Eric Clapton – Slowhand

More Eric Clapton

  • This KILLER of Clapton’s 1977 release boasts Shootout Winning Triple Plus (A+++) sound or close to it on both sides – fairly quiet vinyl too
  • One of our favorite Clapton albums – this one is notoriously difficult to find good sound quality and reasonably quiet surfaces
  • With Glyn Johns behind the board, rest assured the sound will be suitably rich, smooth, sweet and above all ANALOG
  • 4 1/2 stars: “This is laid-back virtuosity — although Clapton and his band are never flashy, their playing is masterful and assured. That assurance and the album’s eclectic material make Slowhand rank with 461 Ocean Boulevard as one of Eric Clapton’s best albums.”

Vintage covers for this album are hard to find in clean shape. Most of them will have at least some amount of ringwear, seam wear and edge wear. We guarantee that the cover we supply with this Hot Stamper is at least VG, and it will probably be VG+. If you are picky about your covers please let us know in advance so that we can be sure we have a nice cover for you.

There are some excellent songs here, including Cocaine, Wonderful Tonight, and Lay Down Sally. As you may know, it is especially challenging to find good sound quality for this album. Most pressings are just too dull and veiled to enjoy.

Given the right pressing, this album can have surprisingly good sound, and, even more surprisingly, good music. Eric Clapton has made very few consistently good albums, especially considering his career has been going on for more than 40 years. Layla; his eponymous first album; 461 Ocean Blvd, Just One Night (very underrated) and Unplugged would be at the top of any Clapton list, along with Slowhand of course.

What the Best Sides of Slowhand Have to Offer Is Not Hard to Hear

  • The biggest, most immediate staging in the largest acoustic space
  • The most Tubey Magic, without which you have almost nothing. CDs give you clean and clear. Only the best vintage vinyl pressings offer the kind of Tubey Magic that was on the tapes in 1977
  • Tight, note-like, rich, full-bodied bass, with the correct amount of weight down low
  • Natural tonality in the midrange — with all the instruments having the correct timbre
  • Transparency and resolution, critical to hearing into the three-dimensional space of the studio

No doubt there’s more but we hope that should do for now. Playing the record is the only way to hear all of the qualities we discuss above, and playing the best pressings against a pile of other copies under rigorously controlled conditions is the only way to find a pressing that sounds as good as this one does.

Most Copies Just Plain Suck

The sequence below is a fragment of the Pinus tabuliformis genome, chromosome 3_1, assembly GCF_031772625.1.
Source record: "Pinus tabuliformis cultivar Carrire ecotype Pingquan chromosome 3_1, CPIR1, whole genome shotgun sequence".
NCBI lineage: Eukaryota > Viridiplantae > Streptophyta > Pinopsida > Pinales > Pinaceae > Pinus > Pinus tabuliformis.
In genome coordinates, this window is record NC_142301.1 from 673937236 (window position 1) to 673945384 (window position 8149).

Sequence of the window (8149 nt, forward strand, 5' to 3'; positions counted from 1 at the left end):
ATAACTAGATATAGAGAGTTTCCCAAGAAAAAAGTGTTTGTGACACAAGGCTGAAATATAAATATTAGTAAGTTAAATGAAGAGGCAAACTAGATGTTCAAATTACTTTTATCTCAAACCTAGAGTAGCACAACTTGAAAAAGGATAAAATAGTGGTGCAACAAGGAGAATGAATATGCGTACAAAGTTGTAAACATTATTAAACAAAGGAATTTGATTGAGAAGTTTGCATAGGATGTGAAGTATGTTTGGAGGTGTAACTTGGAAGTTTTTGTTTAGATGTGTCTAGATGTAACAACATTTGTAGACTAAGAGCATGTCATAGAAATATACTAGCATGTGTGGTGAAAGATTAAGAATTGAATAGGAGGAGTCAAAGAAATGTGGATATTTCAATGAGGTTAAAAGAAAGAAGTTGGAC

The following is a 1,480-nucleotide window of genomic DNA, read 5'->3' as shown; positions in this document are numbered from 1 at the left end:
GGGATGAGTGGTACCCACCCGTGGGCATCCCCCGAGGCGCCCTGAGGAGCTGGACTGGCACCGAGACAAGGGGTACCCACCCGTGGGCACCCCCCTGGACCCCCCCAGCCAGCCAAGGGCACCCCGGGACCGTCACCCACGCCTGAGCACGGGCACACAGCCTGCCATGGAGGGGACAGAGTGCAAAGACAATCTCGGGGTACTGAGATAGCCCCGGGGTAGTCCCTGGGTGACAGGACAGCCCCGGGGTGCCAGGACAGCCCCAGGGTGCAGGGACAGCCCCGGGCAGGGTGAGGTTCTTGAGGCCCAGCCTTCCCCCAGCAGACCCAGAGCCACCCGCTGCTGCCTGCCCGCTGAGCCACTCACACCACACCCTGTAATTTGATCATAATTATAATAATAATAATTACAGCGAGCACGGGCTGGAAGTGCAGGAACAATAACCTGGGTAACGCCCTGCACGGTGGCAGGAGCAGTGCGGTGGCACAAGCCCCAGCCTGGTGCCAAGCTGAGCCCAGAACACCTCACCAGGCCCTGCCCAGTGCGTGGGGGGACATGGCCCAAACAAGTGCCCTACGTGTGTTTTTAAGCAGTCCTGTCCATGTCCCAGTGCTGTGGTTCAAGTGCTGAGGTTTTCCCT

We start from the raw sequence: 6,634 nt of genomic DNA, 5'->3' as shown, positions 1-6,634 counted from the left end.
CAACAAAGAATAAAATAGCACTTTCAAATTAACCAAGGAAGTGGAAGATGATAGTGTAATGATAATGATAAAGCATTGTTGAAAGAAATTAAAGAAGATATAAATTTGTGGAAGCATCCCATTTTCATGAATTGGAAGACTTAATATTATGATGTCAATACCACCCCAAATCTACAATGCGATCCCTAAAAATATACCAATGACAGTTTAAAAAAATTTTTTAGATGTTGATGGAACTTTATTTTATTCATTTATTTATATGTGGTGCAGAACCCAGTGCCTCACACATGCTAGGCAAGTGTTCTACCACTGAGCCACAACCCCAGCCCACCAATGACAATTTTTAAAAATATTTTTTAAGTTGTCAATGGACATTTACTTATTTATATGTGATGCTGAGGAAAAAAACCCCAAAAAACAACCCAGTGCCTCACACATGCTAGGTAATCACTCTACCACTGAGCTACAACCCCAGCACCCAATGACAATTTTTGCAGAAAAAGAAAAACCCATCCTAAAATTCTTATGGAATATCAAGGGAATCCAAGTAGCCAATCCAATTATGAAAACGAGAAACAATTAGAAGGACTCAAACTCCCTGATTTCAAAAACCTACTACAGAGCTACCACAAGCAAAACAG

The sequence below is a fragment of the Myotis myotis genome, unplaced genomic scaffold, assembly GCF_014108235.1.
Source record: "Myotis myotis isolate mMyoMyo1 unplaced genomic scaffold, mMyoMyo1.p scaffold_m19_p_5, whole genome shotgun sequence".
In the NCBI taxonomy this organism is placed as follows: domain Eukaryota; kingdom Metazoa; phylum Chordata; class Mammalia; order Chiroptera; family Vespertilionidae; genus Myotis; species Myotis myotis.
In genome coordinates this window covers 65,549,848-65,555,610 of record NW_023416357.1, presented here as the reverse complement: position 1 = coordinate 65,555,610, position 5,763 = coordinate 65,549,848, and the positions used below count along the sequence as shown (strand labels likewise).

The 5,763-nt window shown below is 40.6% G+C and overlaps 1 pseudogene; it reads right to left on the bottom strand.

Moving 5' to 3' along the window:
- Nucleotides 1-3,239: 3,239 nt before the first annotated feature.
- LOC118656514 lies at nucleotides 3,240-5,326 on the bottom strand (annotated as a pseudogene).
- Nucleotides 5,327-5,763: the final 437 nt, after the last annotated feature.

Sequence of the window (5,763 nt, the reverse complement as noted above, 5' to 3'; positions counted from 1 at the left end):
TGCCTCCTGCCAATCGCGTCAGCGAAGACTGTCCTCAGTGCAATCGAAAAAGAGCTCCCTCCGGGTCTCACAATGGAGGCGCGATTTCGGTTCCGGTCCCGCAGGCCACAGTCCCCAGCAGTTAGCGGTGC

As you may have read previously, our original shootout from years back started out as a total drag. We had an unbelievably difficult time finding good sounding copies of this album.

We kicked things off with a British original that did nothing for us. Next up was a domestic White Label Promo, which was one of the worst sounding records we played all week. Our MoFi that we had just picked up was a step up from the WLP, but still not exactly what we were looking for. There was a German pressing that had some of the sonic qualities we were after but really wouldn’t cut it as a true Hot Stamper.

It wasn’t until we got into the regular RSO domestic pressings that we started to hear the real Slowhand magic. Once we found copies with more natural and correct sound, the album started working musically and the shootout quickly took off.

What We’re Listening For on Slowhand

  • Energy for starters. What could be more important than the life of the music?
  • Then: presence and immediacy. The vocals aren’t “back there” somewhere, lost in the mix. They’re front and center where any recording engineer worth his salt — Glyn Johns in this case — would put them.
  • The Big Sound comes next — wall to wall, lots of depth, huge space, three-dimensionality, all that sort of thing.
  • Then transient information — fast, clear, sharp attacks, not the smear and thickness so common to these LPs.
  • Tight punchy bass — which ties in with good transient information, also the issue of frequency extension further down.
  • Next: transparency — the quality that allows you to hear deep into the soundfield, showing you the space and air around all the instruments.
  • Extend the top and bottom and voila, you have The Real Thing — an honest to goodness Hot Stamper.


Side One

Wonderful Tonight
Lay Down Sally
Next Time You See Her
We’re All the Way

Side Two

The Core
May You Never
Mean Old Frisco
Peaches and Diesel

AMG 4 1/2 Star Rave Review

After the guest-star-drenched No Reason to Cry failed to make much of an impact commercially, Eric Clapton returned to using his own band for Slowhand. The difference is substantial — where No Reason to Cry struggled hard to find the right tone, Slowhand opens with the relaxed, bluesy shuffle of J.J. Cale’s “Cocaine” and sustains it throughout the course of the album.

Alternating between straight blues (“Mean Old Frisco”), country (“Lay Down Sally”), mainstream rock (“Cocaine,” “The Core”), and pop (“Wonderful Tonight”), Slowhand doesn’t sound schizophrenic because of the band’s grasp of the material. This is laid-back virtuosity — although Clapton and his band are never flashy, their playing is masterful and assured. That assurance and the album’s eclectic material make Slowhand rank with 461 Ocean Boulevard as Eric Clapton’s best albums.

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